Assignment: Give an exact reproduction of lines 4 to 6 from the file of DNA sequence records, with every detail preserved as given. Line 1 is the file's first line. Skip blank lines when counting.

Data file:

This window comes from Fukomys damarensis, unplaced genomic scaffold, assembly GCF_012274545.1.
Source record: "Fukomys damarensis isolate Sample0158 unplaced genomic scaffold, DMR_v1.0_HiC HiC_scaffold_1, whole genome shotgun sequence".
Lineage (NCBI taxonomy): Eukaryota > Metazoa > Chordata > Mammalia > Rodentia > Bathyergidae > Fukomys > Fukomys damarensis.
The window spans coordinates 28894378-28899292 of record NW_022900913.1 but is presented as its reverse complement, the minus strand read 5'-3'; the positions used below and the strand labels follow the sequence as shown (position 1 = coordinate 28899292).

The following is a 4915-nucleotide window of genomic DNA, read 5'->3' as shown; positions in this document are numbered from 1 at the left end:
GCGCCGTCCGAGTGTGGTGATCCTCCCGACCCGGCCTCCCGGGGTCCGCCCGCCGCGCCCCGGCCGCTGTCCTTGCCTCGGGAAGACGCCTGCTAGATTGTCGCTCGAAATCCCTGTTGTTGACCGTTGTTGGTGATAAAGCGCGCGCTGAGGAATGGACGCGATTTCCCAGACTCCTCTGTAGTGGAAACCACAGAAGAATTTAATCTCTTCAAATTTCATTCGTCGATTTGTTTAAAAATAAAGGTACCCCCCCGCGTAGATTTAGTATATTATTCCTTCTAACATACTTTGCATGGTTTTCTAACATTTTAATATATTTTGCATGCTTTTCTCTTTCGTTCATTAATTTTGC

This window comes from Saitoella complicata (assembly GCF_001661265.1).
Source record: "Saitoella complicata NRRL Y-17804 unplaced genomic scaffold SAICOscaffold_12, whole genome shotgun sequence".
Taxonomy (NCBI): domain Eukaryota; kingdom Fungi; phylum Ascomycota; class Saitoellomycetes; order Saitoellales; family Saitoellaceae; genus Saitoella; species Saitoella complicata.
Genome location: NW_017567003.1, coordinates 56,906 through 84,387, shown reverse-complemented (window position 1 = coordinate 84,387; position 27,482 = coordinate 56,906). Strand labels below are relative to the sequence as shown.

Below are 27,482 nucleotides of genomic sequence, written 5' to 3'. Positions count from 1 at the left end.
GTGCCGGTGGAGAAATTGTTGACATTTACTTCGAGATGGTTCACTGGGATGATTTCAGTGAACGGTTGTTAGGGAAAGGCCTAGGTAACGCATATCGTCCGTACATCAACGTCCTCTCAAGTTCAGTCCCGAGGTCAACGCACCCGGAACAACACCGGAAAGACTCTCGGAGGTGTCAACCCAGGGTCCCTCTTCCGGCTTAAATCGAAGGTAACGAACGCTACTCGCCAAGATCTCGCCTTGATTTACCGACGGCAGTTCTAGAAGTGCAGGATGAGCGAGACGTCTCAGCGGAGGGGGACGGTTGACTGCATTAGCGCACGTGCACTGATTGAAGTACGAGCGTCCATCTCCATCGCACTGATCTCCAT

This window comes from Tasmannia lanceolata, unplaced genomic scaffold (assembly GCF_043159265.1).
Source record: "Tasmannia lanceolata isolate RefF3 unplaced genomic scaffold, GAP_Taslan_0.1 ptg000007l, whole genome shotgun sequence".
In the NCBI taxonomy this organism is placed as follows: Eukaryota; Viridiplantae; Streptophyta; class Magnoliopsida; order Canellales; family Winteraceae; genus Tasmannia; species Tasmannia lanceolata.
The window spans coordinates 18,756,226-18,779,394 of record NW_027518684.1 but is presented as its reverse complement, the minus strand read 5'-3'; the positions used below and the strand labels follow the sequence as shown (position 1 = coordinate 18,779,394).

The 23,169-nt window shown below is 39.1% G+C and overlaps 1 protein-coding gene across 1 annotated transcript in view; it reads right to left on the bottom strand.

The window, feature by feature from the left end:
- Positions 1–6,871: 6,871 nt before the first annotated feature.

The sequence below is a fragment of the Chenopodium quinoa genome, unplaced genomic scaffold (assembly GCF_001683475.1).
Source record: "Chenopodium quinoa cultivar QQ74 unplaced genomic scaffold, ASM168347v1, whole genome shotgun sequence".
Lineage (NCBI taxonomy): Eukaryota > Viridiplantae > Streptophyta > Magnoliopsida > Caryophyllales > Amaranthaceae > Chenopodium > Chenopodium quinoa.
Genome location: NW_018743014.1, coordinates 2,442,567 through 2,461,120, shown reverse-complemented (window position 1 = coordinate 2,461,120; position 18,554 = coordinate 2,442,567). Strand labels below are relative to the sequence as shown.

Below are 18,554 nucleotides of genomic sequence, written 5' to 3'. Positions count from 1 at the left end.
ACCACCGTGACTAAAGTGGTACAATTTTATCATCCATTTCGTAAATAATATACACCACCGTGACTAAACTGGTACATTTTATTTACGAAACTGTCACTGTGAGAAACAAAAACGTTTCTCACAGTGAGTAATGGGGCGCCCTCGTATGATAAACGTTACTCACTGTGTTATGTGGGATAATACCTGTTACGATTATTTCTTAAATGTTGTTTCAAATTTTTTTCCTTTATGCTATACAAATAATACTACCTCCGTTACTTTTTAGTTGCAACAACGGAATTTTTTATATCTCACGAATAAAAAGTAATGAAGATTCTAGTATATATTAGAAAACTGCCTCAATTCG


The window spans coordinates 28894378-28899292 of record NW_022900913.1 but is presented as its reverse complement, the minus strand read 5'-3'; the positions used below and the strand labels follow the sequence as shown (position 1 = coordinate 28899292).

The following is a 4915-nucleotide window of genomic DNA, read 5'->3' as shown; positions in this document are numbered from 1 at the left end:
GCGCCGTCCGAGTGTGGTGATCCTCCCGACCCGGCCTCCCGGGGTCCGCCCGCCGCGCCCCGGCCGCTGTCCTTGCCTCGGGAAGACGCCTGCTAGATTGTCGCTCGAAATCCCTGTTGTTGACCGTTGTTGGTGATAAAGCGCGCGCTGAGGAATGGACGCGATTTCCCAGACTCCTCTGTAGTGGAAACCACAGAAGAATTTAATCTCTTCAAATTTCATTCGTCGATTTGTTTAAAAATAAAGGTACCCCCCCGCGTAGATTTAGTATATTATTCCTTCTAACATACTTTGCATGGTTTTCTAACATTTTAATATATTTTGCATGCTTTTCTCTTTCGTTCATTAATTTTGC